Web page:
Non-League Football

Calling in on….Dorchester Town, the Prince’s choice

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In deepest Dorset, there lies a town that is an aesthete’s delight – Poundbury, an experiment in surburban development. It’s an attractive place, designed to portray traditional buildings in a modern setting. It’s meant to be tasteful, although some people see it as a little antiseptic. It’s almost part of Dorchester, the county town of Dorset with a population of just under 20,000.

What’s the relevance of this ode to Poundbury? Well, Dorchester Town’s Avenue Stadium would not look out of place in Poundbury. It too has classic overtones and has been designed with the aim of pleasing the eye. And it does. Prince Charles, who dislikes “carbuncles” when it comes to architecture, and had a hand in Poundbury’s “look and feel”, would no doubt approve of Dorchester Town’s fine ground.

P1050249 (250x205)Amazingly, it’s been around for well over 20 years, which explains the slightly weathered appearance of the stadium. But it is still avenues ahead of many of the bolt-together football grounds being put up today.

Dorchester were relegated to the Southern League Premier in 2014 after a decade in the Conference South. They have taken their time to adjust to their new surroundings, but in 2014-15, they have been a little distracted by their FA Cup run. On October 25, they will play host to Bristol Rovers in the fourth qualifying round. When Hitchin Town turned up to play the Magpies, the queue for tickets was not for a Southern League fixture between two inconsistent teams, but for an appetising cup-tie.

Dorchester’s form amid their splendid surroundings has not been good. They had lost three of their seven home fixtures in the league before meeting Hitchin. Furthermore, they had lost their last three league games on the road. The FA Cup had provided some blessed relief, however, with wins against Yate, Abingdon and Hendon to set them up with a plum tiP1050258 (250x201)e with Bristol Rovers.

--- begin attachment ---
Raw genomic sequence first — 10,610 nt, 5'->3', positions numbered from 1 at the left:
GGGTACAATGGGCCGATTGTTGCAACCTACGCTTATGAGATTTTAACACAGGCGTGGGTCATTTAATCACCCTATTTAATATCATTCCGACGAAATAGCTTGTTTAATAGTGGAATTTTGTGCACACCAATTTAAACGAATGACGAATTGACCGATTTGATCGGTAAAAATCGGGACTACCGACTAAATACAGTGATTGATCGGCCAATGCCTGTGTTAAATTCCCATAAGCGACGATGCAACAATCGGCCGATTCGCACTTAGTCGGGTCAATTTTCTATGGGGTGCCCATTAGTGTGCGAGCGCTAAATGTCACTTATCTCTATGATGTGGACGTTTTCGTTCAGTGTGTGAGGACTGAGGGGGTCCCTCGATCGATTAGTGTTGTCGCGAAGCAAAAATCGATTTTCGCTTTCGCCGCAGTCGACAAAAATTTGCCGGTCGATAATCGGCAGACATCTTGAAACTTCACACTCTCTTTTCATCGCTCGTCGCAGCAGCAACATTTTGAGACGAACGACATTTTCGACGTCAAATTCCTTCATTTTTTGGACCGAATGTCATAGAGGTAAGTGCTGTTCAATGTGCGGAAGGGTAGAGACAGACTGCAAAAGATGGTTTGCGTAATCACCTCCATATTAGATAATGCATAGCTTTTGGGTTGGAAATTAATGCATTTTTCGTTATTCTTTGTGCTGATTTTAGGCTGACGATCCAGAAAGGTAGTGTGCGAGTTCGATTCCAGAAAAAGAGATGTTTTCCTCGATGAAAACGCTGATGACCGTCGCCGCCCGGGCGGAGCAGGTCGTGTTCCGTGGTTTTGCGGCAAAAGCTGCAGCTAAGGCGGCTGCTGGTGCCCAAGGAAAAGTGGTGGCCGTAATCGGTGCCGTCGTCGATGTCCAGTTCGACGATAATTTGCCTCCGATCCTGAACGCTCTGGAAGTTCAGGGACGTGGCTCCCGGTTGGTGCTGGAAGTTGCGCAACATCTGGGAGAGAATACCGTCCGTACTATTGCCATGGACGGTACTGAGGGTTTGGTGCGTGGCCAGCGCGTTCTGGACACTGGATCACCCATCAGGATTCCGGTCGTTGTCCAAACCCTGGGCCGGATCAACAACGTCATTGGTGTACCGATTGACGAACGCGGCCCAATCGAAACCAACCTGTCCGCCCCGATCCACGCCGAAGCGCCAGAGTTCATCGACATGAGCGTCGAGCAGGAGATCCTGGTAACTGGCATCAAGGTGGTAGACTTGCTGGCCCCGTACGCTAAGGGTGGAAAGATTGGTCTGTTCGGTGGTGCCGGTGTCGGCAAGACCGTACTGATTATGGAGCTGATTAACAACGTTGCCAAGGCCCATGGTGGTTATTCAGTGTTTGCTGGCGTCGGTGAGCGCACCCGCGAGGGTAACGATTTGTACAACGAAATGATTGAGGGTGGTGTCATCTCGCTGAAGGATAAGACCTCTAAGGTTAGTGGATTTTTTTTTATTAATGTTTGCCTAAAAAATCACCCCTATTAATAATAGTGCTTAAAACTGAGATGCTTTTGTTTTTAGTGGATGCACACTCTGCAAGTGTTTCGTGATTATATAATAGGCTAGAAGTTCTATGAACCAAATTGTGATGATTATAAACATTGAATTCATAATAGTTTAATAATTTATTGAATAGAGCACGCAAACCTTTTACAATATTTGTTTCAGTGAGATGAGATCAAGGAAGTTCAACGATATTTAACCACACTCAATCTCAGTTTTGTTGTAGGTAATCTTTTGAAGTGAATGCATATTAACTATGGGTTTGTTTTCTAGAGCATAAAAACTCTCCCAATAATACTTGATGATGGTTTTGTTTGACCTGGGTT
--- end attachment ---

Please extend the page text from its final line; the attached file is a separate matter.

Hitchin’s early season flourish had given way to a string of setbacks. They were [surprisingly] beaten in the FA Cup by Wingate & Finchley and had also lost their last two league games, and were eliminated from the Red Insure Cup by local rivals Arlesey Town. The club could be forgiven for being distracted from events on the field, though, as the battle over their ground, Top Field, was now in full flow. The latest publicity to emerge from the club was a “pitch invasion” by a hedgehog that has proved more eye-catching than the “Save Hitchin Town” campaign that is in its nascent stages.

There was a touch of irony in Hitchin’s visit to Dorchester. The ground sits alongside Tesco, the very supermarket that is supposed to be up for a move to Hitchin’s dilapidated stadium. Sometimes, it does work! That said, the location of Dorchester’s home is in a much more agreeable location than the racetrack home that is being tabled as Hitchin’s future.

Dorchester included Nick Crittenden in their midfield. He’s a player that has demonstrated great durability in a career that started with Chelsea and continued with the likes of Yeovil, Aldershot, Weymouth and – since 2008 – Dorchester. He was the best player on the pitch, along with Andreas Robinson, also of the home side.

But Hitchin outplayed Dorchester in the first half and should have capitalised on their superiority. They went ahead after Jonny McNamara – shades of Francis Lee circa 1972 – went sprawling in the penalty area and Lewis Rolfe netted from the penalty spot.

Hitchin should have extended their lead when Matt Lench’s half-volley was parried by Dorchester goalkeeper Alan Walker-Harris and Robbie Burns’ follow-up struck the crossbar.

Rolfe was sent-off early in the second half for a second yellow card and from that moment, the game changed direction. In the 53rd minute, a low drive by Jack Odam found the back of the net. Hitchin goalkeeper, Tahj Bell was too slow to get down for the shot and really should have prevented the goal.

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Hitchin’s discipline was questionable in the second half. Brett Donnelly was substituted, possibly to prevent another red card but his brother, Callum, lasted around 12 minutes after coming on as substitute before being red-carded for foul and abusive language. Five minutes from the end, a tame header by Sam Lanahan caught out Bell once more and Dorchester were ahead…and winners.

As ragged as it may have seemed at that point, Hitchin could point to a good first half, but as we all know, one half doesn’t make a game. Top Field regulars, even that hedgehog, can expect some changes in the coming weeks if the Canaries’ current form doesn’t improve soon.

Dorchester seemed relieved more than elated. They may have an enticing tie with Bristol Rovers coming up, but they have a lot of ground to make up in the league. Their stadium is deserving of a much bigger stage. Perhaps the income they will pick-up in the FA Cup will help fund that?

** Hitchin have played 13 league games, eight away. Dorchester have played 14, eight at home. Surely a league of the Southern League’s status can come up with a better system for fixture compilation?

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